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I have a graphic application to develop which involve many spheres. I should determine then on run time.

Supposing that I have a sphere of radius r, how can I determine the sub set of the sphere surface points that are integer?

E.g., $r = 10$ I can have $(10,0,0), (8,6,0),$ etc.

(Obs.: I really think this is not a programming question, that's why I not posted In stack overflow. If I am wrong, please fell free to warn me that :)

Pedro

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    $\begingroup$ You could just check the integer "grid" the sphere is in by using the formula of the sphere to see which points are on the surface of the sphere. $\endgroup$ – Listing Dec 6 '11 at 9:59
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    $\begingroup$ Ok, thats a alternative. But it results in a solution O(n³), which I am trying to avoid... $\endgroup$ – Pedro Dusso Dec 6 '11 at 10:17
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    $\begingroup$ Have you seen this? $\endgroup$ – J. M. is a poor mathematician Dec 6 '11 at 10:30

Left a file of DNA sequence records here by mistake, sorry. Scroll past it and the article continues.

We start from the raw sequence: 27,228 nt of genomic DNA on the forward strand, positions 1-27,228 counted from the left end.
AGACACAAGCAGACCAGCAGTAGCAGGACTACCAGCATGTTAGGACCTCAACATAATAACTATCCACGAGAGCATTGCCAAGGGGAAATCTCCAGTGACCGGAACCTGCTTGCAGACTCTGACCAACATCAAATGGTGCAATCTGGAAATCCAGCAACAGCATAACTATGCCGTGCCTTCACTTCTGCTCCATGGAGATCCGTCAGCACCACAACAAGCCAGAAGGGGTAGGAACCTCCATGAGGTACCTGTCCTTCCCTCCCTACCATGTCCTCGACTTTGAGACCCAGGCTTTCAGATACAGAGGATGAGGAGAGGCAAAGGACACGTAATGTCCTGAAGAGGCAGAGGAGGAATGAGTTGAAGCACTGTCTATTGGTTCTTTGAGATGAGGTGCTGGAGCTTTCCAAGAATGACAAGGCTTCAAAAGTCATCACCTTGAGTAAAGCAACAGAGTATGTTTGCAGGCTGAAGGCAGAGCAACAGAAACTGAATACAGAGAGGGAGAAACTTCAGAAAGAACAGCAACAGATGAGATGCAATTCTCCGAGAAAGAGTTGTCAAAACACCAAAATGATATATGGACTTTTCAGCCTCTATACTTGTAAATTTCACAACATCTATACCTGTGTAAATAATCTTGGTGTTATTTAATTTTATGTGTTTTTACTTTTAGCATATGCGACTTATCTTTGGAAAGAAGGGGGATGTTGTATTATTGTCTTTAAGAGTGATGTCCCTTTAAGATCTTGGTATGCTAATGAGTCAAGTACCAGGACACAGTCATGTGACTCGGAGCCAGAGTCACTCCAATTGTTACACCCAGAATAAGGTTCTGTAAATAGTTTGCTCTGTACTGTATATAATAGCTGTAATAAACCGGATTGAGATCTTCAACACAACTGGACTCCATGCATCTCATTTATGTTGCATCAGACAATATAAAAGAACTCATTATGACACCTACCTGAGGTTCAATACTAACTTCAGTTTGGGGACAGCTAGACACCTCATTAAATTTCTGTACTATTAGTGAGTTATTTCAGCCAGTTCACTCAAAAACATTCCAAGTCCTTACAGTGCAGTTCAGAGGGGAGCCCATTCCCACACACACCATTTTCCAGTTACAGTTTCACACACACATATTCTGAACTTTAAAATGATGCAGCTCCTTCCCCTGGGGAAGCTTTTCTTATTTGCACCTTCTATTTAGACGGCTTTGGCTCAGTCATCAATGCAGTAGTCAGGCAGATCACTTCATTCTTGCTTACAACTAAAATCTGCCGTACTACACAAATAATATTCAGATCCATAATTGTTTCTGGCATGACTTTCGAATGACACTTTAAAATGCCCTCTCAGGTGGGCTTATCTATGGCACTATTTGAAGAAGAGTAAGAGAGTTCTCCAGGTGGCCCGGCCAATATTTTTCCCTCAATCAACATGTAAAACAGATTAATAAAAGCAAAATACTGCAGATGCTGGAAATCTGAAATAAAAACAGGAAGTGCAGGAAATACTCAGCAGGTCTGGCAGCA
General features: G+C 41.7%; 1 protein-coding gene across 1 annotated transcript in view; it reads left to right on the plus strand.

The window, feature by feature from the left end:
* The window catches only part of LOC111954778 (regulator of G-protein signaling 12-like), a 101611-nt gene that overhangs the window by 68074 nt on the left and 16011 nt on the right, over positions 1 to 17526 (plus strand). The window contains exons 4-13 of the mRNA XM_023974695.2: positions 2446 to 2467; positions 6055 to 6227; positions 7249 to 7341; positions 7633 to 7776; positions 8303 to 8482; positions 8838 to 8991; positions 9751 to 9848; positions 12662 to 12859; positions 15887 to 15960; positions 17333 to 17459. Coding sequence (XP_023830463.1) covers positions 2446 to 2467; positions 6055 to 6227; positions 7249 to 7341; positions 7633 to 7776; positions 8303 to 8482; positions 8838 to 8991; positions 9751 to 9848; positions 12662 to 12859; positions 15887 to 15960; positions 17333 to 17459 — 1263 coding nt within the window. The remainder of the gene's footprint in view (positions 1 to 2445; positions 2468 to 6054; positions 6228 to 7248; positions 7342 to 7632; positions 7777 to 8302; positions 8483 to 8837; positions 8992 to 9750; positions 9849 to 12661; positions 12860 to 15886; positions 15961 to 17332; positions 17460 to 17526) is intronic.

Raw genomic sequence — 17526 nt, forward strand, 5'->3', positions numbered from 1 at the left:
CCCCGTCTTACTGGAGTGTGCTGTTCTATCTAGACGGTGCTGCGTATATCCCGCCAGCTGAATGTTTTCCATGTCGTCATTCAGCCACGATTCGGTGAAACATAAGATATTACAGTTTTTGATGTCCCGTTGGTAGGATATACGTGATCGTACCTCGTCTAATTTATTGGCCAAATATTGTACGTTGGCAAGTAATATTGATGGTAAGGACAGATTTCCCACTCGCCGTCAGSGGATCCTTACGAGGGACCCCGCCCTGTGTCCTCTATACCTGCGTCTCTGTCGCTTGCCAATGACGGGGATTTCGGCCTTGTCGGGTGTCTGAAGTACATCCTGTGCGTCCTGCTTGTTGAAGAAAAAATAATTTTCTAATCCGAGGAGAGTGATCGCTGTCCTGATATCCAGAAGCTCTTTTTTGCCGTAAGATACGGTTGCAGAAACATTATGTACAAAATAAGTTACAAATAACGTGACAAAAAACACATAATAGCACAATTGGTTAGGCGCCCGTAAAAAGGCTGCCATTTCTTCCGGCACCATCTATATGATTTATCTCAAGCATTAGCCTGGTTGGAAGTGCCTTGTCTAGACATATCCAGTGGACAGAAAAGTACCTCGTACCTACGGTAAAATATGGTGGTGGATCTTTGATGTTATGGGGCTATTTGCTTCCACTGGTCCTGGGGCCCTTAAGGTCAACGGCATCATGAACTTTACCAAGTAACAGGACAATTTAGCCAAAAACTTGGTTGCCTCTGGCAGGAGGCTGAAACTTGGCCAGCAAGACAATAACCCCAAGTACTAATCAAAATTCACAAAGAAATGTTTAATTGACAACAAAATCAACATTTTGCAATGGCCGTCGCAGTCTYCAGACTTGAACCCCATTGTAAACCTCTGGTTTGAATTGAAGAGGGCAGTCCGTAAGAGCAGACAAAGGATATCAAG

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    $\begingroup$ Obviously, there are no solutions if $r^2$ is not an integer. Are you assuming that $r$ is an integer? $\endgroup$ – Gerry Myerson Dec 6 '11 at 11:54
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    $\begingroup$ See projecteuler.net/problem=360 $\endgroup$ – Will Jagy Dec 8 '11 at 19:48
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You could use Euclid's formula: For $m > n, a = m^2 - n^2, b = 2mn, c = m^2 + n^2$ are solutions to $a^2 + b^2 = c^2$.

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    $\begingroup$ The question's about spheres, not circles. $\endgroup$ – J. M. is a poor mathematician Dec 8 '11 at 18:11
  • $\begingroup$ And then there is the Gauss-Legendre theorem that an integer is the sum of three integer squares if and only if it is not of the form $4^m(8n+7)$. $\endgroup$ – marty cohen Apr 7 '12 at 4:34

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